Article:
# Fractional Sobolev Spaces

Recall for a function $f\in L^1(\Omega)$ for $\Omega\subseteq\mathbb{R}^n$ we define the Fourier transform of $f$ by

$\displaystyle\hat{f}(x)=F(f)(x)=\int_\Omega e^{-2\pi ix\cdot\xi}f(\xi)\,d\xi$

and the inverse Fourier transform by

$\displaystyle \check{f}(x)=F^{-1}(f)(x)=\int_\Omega e^{2\pi i x\cdot\xi}f(\xi)\,d\xi.$

If $f,\hat{f}\in L^1(\Omega),$ then $\check{\hat{f}}=\hat{\check{f}}=f$ a.e..

Now if $f\in L^1$ and $D^\alpha (f)\in L^1$ with $\alpha\in\mathbb{Z}^n,$ we say $D^\alpha f$ is the weak derivative of $f$ provided

$\displaystyle\int_\Omega f D^\alpha\phi\,dx=(-1)^{|\alpha|}\int_\Omega D^\alpha(f)\phi\,dx$

with $\phi\in C_C^\infty(\Omega),$ $|\alpha|=\sum_i\alpha_i,$ and

$\displaystyle D^\alpha\phi=\frac{\partial^{|\alpha|}}{\partial x_1^{\alpha_1}\cdots\partial x_n^{\alpha_n}}\phi.$

The Sobolev space $W^{k,p}(\Omega)$ is then defined as the set of all functions $f\in L^p(\Omega)$ such that $D^\alpha(f)\in L^p(\Omega)$ for all $|\alpha|\leq k.$  These become Banach spaces under the norm

$\displaystyle\|f\|_{k,p}=\left(\sum_{|\alpha|\leq k}\int_\Omega \left|D^\alpha(f)\right|^p\,dx\right)^{1/p}$

and Hilbert when $p=2,$ whence we denote $H^k(\Omega)=W^{k,2}(\Omega).$

For $1 we can say that $W^{k,p}(\mathbb{R}^n)$ consists of $f\in L^p(\mathbb{R}^n)$ such that

$\displaystyle F^{-1}\circ(1+|2\pi x|^2)^{k/2}F\circ f=(1-\Delta)^{k/2}f(x)\in L^p(\mathbb{R}^n)$

(using Fourier multipliers).

Bessel Potential Spaces:

We can generalize with $r\in\mathbb{R}$ and $1 and define the Bessel potential space $W^{r,p}(\mathbb{R}^n)$ as all $f\in L^p$ such that $\|f\|_{r,p}:=\|(1-\Delta)^{r/2}f\|_p<\infty.$  Note the fractional power of the Laplacian is defined by virtue of the fact that $L^p\cap L^1$ is dense in $L^p$, so we say

$\displaystyle(1-\Delta)^{r/2}(f):=(F^{-1}\circ (1+|2\pi x|^2)\circ F)(f).$

These spaces satisfy our desire of being Banach (and Hilbert when $p=2$).

Sobolev-Slobodeckij Spaces:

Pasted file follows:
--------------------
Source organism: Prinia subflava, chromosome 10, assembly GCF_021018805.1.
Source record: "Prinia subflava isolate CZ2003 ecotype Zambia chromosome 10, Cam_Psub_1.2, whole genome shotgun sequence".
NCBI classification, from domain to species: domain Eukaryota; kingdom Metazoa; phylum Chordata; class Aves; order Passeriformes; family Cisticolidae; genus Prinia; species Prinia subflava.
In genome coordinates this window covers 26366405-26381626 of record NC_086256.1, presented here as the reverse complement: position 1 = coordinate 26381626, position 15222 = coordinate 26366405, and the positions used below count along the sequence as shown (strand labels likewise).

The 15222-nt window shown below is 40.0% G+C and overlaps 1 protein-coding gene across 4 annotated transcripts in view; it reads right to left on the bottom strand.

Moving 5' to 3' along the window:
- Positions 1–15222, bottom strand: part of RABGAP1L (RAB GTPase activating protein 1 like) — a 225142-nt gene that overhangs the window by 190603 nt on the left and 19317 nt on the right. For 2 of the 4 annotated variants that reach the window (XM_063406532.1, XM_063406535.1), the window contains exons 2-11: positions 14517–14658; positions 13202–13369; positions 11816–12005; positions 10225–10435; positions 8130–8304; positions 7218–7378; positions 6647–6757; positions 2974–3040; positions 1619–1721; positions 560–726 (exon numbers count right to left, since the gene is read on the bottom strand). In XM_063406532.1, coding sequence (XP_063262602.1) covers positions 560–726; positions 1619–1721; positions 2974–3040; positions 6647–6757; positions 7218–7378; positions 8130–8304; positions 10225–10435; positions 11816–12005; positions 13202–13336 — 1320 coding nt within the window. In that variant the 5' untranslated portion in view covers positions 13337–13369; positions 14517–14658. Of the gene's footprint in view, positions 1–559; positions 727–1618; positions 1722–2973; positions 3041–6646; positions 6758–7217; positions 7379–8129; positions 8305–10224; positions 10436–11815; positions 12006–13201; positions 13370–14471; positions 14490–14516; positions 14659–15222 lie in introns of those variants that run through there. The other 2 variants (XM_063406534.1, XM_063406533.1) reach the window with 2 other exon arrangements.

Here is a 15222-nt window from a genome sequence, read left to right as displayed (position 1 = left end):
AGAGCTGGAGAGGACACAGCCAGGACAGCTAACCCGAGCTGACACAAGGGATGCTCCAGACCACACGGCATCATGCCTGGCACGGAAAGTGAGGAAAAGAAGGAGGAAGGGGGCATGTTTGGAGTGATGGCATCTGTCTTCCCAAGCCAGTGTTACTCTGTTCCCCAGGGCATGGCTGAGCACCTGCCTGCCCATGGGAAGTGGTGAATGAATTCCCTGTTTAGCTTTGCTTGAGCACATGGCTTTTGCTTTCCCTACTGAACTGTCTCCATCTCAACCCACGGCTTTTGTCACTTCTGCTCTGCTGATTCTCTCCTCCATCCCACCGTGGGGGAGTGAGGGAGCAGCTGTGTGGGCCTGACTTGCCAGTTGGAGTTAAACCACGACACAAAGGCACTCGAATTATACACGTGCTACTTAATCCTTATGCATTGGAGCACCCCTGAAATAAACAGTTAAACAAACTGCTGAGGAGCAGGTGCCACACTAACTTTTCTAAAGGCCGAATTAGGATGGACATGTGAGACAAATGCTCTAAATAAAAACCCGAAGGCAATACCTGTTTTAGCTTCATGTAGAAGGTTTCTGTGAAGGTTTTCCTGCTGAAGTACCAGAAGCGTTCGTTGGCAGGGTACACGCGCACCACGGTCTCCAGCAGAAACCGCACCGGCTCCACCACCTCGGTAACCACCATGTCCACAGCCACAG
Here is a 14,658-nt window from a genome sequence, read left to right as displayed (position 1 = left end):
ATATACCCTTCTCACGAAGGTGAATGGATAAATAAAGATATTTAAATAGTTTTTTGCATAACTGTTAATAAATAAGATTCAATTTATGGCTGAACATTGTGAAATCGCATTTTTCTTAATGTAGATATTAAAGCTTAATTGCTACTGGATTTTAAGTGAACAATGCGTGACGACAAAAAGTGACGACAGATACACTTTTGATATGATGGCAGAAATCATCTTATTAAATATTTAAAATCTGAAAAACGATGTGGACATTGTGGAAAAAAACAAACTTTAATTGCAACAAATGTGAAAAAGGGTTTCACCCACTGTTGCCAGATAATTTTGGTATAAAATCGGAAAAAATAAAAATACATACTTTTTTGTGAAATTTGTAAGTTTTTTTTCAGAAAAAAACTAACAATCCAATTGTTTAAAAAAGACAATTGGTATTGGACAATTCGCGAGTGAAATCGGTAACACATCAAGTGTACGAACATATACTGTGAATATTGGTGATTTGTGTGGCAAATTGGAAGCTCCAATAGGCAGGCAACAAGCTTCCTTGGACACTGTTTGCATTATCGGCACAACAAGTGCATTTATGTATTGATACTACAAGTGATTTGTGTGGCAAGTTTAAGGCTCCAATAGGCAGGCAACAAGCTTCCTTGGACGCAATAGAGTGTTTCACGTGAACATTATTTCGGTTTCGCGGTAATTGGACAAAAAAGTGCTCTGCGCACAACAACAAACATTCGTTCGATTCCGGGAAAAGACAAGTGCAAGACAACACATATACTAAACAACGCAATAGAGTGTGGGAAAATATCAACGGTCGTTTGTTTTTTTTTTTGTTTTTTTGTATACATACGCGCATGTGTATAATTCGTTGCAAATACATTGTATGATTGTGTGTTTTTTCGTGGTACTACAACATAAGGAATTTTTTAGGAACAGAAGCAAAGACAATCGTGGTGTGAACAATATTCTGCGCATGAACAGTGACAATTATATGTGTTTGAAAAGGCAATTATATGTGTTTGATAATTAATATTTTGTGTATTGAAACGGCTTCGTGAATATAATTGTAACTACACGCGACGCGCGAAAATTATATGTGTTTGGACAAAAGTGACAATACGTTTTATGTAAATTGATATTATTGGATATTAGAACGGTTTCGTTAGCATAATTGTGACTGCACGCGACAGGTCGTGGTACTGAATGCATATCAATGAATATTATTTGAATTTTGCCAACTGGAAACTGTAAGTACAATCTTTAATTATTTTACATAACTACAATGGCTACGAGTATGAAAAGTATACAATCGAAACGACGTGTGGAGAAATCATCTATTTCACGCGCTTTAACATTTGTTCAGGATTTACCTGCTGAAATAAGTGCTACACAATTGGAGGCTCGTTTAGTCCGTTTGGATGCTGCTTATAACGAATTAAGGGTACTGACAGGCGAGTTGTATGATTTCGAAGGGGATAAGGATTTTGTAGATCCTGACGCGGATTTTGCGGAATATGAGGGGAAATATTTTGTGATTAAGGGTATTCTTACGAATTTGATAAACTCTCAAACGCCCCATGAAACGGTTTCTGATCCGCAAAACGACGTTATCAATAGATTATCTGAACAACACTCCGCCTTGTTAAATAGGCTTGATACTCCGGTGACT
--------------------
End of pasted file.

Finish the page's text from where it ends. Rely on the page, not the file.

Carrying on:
There is an alternative approach.  Recall that the Holder space $C^{k,\gamma}(\Omega)$ is defined as all functions $f\in C^k(\Omega)$ such that

$\displaystyle\|f\|_{C^{k,\gamma}}=\sum_{|\alpha|\leq k}\sup_{x\in\Omega}|D^\alpha|+\sum_{|\alpha|=k}\sup_{x,y\in\Omega}\frac{|D^\alpha f(x)-D^\alpha f(y)|}{|x-y|^\gamma}<\infty.$

That is, it is the set of functions on $\Omega$ which are $C^k$ and whose $k$-th partial derivatives are bounded and Holder continuous of degree $\gamma.$  These spaces are Banach under the above norm.  We can generalize the Sobolev spaces to incorporate similar properties.  Let us define the Slobodeckij norm for $f\in L^p(\Omega)$ with $1\leq p<\infty$ and $\theta\in (0,1)$ by

$\displaystyle [f]_{\theta,p}=\int_\Omega\int_\Omega\frac{|f(x)-f(y)|^p}{|x-y|^{\theta p+n}}\,dxdy.$

The corresponding Sobolev-Slobodeckij space $W^{s,p}(\Omega)$ is defined as all functions $f\in W^{\lfloor s\rfloor,p}(\Omega)$ such that

$\displaystyle\sup_{|\alpha|=\lfloor s\rfloor}[D^\alpha f]_{\theta,p}<\infty$

where $\theta=s-\lfloor s\rfloor\in(0,1).$  This becomes a Banach space under the norm

$\displaystyle\|f\|_{s,p}=\|f\|_{W^{\lfloor s\rfloor,p}}+\sup_{|\alpha|=\lfloor s\rfloor}[D^\alpha f]_{\theta,p}.$

[1] http://en.wikipedia.org/wiki/Sobolev_space (unclear text references)

[2]  Lieb, Elliot and Michael Loss.  Analysis.  2nd Edition.  Graduate Studies in Mathematics.  Vol. 14.  American Mathematical Society.  2001.